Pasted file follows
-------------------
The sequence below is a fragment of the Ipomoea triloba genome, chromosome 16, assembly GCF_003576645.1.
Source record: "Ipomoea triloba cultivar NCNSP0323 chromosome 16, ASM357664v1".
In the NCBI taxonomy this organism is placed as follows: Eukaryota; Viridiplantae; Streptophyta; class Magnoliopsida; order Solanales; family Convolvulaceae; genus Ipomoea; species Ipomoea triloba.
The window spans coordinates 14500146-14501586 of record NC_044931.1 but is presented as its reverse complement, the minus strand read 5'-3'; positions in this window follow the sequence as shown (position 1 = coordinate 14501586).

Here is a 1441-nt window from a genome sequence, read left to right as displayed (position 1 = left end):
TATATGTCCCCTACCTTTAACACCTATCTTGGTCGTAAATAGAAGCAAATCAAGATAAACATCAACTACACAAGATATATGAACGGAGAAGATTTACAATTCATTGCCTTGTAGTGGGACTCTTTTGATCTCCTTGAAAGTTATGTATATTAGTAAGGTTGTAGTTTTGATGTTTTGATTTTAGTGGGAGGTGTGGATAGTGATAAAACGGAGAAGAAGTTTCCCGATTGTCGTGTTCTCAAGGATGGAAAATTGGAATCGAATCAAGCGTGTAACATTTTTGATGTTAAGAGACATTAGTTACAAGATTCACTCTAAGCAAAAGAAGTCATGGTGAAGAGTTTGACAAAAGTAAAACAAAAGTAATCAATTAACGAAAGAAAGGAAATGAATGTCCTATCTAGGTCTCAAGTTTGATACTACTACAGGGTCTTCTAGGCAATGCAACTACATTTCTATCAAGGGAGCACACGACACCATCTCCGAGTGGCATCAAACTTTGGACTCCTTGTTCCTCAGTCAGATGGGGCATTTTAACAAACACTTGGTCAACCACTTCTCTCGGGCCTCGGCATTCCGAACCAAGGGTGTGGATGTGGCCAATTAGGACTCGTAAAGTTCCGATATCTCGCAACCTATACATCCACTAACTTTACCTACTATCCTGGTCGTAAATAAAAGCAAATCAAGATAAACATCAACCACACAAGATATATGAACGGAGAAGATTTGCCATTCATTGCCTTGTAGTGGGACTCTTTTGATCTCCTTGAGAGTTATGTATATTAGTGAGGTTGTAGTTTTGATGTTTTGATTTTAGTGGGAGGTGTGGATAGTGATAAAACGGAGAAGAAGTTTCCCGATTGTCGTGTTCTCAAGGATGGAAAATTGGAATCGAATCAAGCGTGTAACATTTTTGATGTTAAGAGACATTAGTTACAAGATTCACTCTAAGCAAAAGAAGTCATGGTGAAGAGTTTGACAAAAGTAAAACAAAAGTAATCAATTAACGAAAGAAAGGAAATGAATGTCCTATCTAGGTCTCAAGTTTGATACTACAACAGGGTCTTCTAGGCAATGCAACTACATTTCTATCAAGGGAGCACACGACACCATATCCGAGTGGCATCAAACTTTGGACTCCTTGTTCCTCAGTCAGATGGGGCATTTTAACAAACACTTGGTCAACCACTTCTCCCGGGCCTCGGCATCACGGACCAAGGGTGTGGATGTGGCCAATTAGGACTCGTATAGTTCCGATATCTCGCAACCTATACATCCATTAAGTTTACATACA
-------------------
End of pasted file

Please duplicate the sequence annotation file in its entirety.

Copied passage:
The sequence below is a fragment of the Ipomoea triloba genome, chromosome 16, assembly GCF_003576645.1.
Source record: "Ipomoea triloba cultivar NCNSP0323 chromosome 16, ASM357664v1".
In the NCBI taxonomy this organism is placed as follows: Eukaryota; Viridiplantae; Streptophyta; class Magnoliopsida; order Solanales; family Convolvulaceae; genus Ipomoea; species Ipomoea triloba.
The window spans coordinates 14500146-14501586 of record NC_044931.1 but is presented as its reverse complement, the minus strand read 5'-3'; positions in this window follow the sequence as shown (position 1 = coordinate 14501586).

Here is a 1441-nt window from a genome sequence, read left to right as displayed (position 1 = left end):
TATATGTCCCCTACCTTTAACACCTATCTTGGTCGTAAATAGAAGCAAATCAAGATAAACATCAACTACACAAGATATATGAACGGAGAAGATTTACAATTCATTGCCTTGTAGTGGGACTCTTTTGATCTCCTTGAAAGTTATGTATATTAGTAAGGTTGTAGTTTTGATGTTTTGATTTTAGTGGGAGGTGTGGATAGTGATAAAACGGAGAAGAAGTTTCCCGATTGTCGTGTTCTCAAGGATGGAAAATTGGAATCGAATCAAGCGTGTAACATTTTTGATGTTAAGAGACATTAGTTACAAGATTCACTCTAAGCAAAAGAAGTCATGGTGAAGAGTTTGACAAAAGTAAAACAAAAGTAATCAATTAACGAAAGAAAGGAAATGAATGTCCTATCTAGGTCTCAAGTTTGATACTACTACAGGGTCTTCTAGGCAATGCAACTACATTTCTATCAAGGGAGCACACGACACCATCTCCGAGTGGCATCAAACTTTGGACTCCTTGTTCCTCAGTCAGATGGGGCATTTTAACAAACACTTGGTCAACCACTTCTCTCGGGCCTCGGCATTCCGAACCAAGGGTGTGGATGTGGCCAATTAGGACTCGTAAAGTTCCGATATCTCGCAACCTATACATCCACTAACTTTACCTACTATCCTGGTCGTAAATAAAAGCAAATCAAGATAAACATCAACCACACAAGATATATGAACGGAGAAGATTTGCCATTCATTGCCTTGTAGTGGGACTCTTTTGATCTCCTTGAGAGTTATGTATATTAGTGAGGTTGTAGTTTTGATGTTTTGATTTTAGTGGGAGGTGTGGATAGTGATAAAACGGAGAAGAAGTTTCCCGATTGTCGTGTTCTCAAGGATGGAAAATTGGAATCGAATCAAGCGTGTAACATTTTTGATGTTAAGAGACATTAGTTACAAGATTCACTCTAAGCAAAAGAAGTCATGGTGAAGAGTTTGACAAAAGTAAAACAAAAGTAATCAATTAACGAAAGAAAGGAAATGAATGTCCTATCTAGGTCTCAAGTTTGATACTACAACAGGGTCTTCTAGGCAATGCAACTACATTTCTATCAAGGGAGCACACGACACCATATCCGAGTGGCATCAAACTTTGGACTCCTTGTTCCTCAGTCAGATGGGGCATTTTAACAAACACTTGGTCAACCACTTCTCCCGGGCCTCGGCATCACGGACCAAGGGTGTGGATGTGGCCAATTAGGACTCGTATAGTTCCGATATCTCGCAACCTATACATCCATTAAGTTTACATACA